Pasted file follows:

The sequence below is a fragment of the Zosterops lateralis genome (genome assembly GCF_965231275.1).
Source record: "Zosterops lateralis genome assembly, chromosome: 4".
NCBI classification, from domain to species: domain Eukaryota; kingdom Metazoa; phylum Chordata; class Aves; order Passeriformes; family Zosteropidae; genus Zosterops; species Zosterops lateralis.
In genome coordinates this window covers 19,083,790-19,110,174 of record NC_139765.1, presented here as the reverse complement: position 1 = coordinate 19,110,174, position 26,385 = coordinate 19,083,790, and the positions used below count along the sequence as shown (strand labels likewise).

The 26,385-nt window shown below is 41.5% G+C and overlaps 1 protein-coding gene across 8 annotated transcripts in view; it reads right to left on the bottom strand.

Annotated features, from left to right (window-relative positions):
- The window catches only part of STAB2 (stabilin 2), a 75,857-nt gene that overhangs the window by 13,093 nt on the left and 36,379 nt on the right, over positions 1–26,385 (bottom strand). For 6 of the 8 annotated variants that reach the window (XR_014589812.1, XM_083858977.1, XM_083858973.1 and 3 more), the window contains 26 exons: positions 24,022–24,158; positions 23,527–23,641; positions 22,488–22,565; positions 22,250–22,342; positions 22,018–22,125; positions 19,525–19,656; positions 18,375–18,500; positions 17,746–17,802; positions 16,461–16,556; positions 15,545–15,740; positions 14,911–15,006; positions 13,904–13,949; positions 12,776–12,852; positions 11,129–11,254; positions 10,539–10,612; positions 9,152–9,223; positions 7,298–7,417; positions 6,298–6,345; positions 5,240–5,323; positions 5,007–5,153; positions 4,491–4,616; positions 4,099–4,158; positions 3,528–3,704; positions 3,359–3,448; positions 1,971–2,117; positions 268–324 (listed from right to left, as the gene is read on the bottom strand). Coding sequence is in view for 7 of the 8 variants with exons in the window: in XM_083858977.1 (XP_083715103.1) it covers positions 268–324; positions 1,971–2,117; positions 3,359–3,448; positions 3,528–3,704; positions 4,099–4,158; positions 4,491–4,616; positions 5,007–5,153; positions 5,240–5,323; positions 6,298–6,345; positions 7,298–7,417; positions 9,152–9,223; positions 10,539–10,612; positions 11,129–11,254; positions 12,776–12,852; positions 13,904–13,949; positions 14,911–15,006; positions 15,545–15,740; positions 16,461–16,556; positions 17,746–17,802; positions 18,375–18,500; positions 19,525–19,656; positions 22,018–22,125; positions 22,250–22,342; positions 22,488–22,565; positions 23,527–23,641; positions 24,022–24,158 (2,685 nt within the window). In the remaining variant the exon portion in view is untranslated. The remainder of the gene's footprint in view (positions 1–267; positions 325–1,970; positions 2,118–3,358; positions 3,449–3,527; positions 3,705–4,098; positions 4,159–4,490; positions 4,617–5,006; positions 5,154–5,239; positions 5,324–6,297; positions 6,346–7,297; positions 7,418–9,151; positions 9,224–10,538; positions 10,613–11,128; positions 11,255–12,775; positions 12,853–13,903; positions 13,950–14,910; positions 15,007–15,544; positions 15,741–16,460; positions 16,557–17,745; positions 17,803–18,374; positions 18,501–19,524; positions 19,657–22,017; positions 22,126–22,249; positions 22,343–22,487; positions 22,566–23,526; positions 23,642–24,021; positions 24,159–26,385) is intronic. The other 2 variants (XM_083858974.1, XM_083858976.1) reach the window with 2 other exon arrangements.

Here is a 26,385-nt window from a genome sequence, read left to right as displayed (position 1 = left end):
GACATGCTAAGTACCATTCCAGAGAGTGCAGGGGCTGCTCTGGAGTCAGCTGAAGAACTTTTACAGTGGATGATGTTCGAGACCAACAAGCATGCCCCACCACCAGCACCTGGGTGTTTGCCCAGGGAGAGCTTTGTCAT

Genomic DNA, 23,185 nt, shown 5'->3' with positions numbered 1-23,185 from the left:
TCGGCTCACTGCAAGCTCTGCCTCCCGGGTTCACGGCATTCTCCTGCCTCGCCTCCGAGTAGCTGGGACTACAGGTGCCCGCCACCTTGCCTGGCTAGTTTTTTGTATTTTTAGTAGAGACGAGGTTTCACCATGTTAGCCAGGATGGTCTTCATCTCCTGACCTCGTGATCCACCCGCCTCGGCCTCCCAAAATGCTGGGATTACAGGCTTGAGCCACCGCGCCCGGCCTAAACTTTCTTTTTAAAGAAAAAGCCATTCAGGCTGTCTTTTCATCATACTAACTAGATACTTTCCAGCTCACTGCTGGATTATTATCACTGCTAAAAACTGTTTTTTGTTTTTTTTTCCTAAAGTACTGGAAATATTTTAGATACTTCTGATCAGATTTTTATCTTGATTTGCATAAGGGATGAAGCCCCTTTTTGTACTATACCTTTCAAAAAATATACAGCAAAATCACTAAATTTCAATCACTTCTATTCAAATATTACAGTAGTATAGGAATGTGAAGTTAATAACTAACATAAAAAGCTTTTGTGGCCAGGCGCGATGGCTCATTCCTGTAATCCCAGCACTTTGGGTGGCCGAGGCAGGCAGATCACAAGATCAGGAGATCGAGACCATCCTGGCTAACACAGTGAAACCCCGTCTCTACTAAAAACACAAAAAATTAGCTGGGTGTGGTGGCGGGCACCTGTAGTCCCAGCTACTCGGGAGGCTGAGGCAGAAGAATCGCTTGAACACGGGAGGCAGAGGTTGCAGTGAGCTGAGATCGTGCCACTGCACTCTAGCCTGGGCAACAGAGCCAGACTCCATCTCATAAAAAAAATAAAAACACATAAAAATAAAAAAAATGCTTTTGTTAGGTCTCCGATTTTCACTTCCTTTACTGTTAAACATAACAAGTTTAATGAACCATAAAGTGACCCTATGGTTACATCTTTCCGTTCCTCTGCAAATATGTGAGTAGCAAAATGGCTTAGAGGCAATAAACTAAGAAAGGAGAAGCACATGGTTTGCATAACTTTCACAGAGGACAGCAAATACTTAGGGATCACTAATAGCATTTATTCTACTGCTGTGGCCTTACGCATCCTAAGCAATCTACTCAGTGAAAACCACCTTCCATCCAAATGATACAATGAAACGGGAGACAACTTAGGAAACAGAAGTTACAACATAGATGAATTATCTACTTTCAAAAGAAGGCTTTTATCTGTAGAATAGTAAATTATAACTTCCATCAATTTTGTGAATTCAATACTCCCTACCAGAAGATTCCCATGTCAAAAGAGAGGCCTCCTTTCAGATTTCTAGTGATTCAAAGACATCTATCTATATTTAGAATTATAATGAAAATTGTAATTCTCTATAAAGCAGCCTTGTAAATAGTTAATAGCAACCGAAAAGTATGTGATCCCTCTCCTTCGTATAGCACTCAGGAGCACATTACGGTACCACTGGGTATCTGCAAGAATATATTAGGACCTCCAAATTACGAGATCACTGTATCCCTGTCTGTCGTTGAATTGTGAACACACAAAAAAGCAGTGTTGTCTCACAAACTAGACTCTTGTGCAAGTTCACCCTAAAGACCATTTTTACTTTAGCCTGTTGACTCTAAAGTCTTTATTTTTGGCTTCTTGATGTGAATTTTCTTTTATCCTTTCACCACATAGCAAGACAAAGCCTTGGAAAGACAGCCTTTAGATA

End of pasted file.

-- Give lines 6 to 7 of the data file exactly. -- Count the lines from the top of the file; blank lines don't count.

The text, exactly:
Annotated features, from left to right (window-relative positions):
- The window catches only part of STAB2 (stabilin 2), a 75,857-nt gene that overhangs the window by 13,093 nt on the left and 36,379 nt on the right, over positions 1–26,385 (bottom strand). For 6 of the 8 annotated variants that reach the window (XR_014589812.1, XM_083858977.1, XM_083858973.1 and 3 more), the window contains 26 exons: positions 24,022–24,158; positions 23,527–23,641; positions 22,488–22,565; positions 22,250–22,342; positions 22,018–22,125; positions 19,525–19,656; positions 18,375–18,500; positions 17,746–17,802; positions 16,461–16,556; positions 15,545–15,740; positions 14,911–15,006; positions 13,904–13,949; positions 12,776–12,852; positions 11,129–11,254; positions 10,539–10,612; positions 9,152–9,223; positions 7,298–7,417; positions 6,298–6,345; positions 5,240–5,323; positions 5,007–5,153; positions 4,491–4,616; positions 4,099–4,158; positions 3,528–3,704; positions 3,359–3,448; positions 1,971–2,117; positions 268–324 (listed from right to left, as the gene is read on the bottom strand). Coding sequence is in view for 7 of the 8 variants with exons in the window: in XM_083858977.1 (XP_083715103.1) it covers positions 268–324; positions 1,971–2,117; positions 3,359–3,448; positions 3,528–3,704; positions 4,099–4,158; positions 4,491–4,616; positions 5,007–5,153; positions 5,240–5,323; positions 6,298–6,345; positions 7,298–7,417; positions 9,152–9,223; positions 10,539–10,612; positions 11,129–11,254; positions 12,776–12,852; positions 13,904–13,949; positions 14,911–15,006; positions 15,545–15,740; positions 16,461–16,556; positions 17,746–17,802; positions 18,375–18,500; positions 19,525–19,656; positions 22,018–22,125; positions 22,250–22,342; positions 22,488–22,565; positions 23,527–23,641; positions 24,022–24,158 (2,685 nt within the window). In the remaining variant the exon portion in view is untranslated. The remainder of the gene's footprint in view (positions 1–267; positions 325–1,970; positions 2,118–3,358; positions 3,449–3,527; positions 3,705–4,098; positions 4,159–4,490; positions 4,617–5,006; positions 5,154–5,239; positions 5,324–6,297; positions 6,346–7,297; positions 7,418–9,151; positions 9,224–10,538; positions 10,613–11,128; positions 11,255–12,775; positions 12,853–13,903; positions 13,950–14,910; positions 15,007–15,544; positions 15,741–16,460; positions 16,557–17,745; positions 17,803–18,374; positions 18,501–19,524; positions 19,657–22,017; positions 22,126–22,249; positions 22,343–22,487; positions 22,566–23,526; positions 23,642–24,021; positions 24,159–26,385) is intronic. The other 2 variants (XM_083858974.1, XM_083858976.1) reach the window with 2 other exon arrangements.